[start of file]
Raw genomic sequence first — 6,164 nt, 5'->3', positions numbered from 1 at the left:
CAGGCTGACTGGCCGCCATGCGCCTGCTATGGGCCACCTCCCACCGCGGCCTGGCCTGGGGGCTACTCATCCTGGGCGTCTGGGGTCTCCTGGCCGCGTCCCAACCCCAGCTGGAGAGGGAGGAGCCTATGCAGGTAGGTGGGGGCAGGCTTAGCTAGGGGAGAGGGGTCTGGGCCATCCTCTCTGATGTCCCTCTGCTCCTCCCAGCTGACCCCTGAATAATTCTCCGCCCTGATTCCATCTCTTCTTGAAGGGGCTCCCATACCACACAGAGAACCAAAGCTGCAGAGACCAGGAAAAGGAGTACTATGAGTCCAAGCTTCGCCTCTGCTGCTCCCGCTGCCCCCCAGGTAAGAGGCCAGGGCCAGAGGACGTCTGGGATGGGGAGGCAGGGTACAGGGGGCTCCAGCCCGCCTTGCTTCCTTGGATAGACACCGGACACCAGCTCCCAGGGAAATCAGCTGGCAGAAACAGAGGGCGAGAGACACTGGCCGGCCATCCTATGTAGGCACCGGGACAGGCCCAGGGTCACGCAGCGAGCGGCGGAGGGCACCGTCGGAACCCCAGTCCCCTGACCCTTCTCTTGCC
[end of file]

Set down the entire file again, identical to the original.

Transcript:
Raw genomic sequence first — 6,164 nt, 5'->3', positions numbered from 1 at the left:
CAGGCTGACTGGCCGCCATGCGCCTGCTATGGGCCACCTCCCACCGCGGCCTGGCCTGGGGGCTACTCATCCTGGGCGTCTGGGGTCTCCTGGCCGCGTCCCAACCCCAGCTGGAGAGGGAGGAGCCTATGCAGGTAGGTGGGGGCAGGCTTAGCTAGGGGAGAGGGGTCTGGGCCATCCTCTCTGATGTCCCTCTGCTCCTCCCAGCTGACCCCTGAATAATTCTCCGCCCTGATTCCATCTCTTCTTGAAGGGGCTCCCATACCACACAGAGAACCAAAGCTGCAGAGACCAGGAAAAGGAGTACTATGAGTCCAAGCTTCGCCTCTGCTGCTCCCGCTGCCCCCCAGGTAAGAGGCCAGGGCCAGAGGACGTCTGGGATGGGGAGGCAGGGTACAGGGGGCTCCAGCCCGCCTTGCTTCCTTGGATAGACACCGGACACCAGCTCCCAGGGAAATCAGCTGGCAGAAACAGAGGGCGAGAGACACTGGCCGGCCATCCTATGTAGGCACCGGGACAGGCCCAGGGTCACGCAGCGAGCGGCGGAGGGCACCGTCGGAACCCCAGTCCCCTGACCCTTCTCTTGCC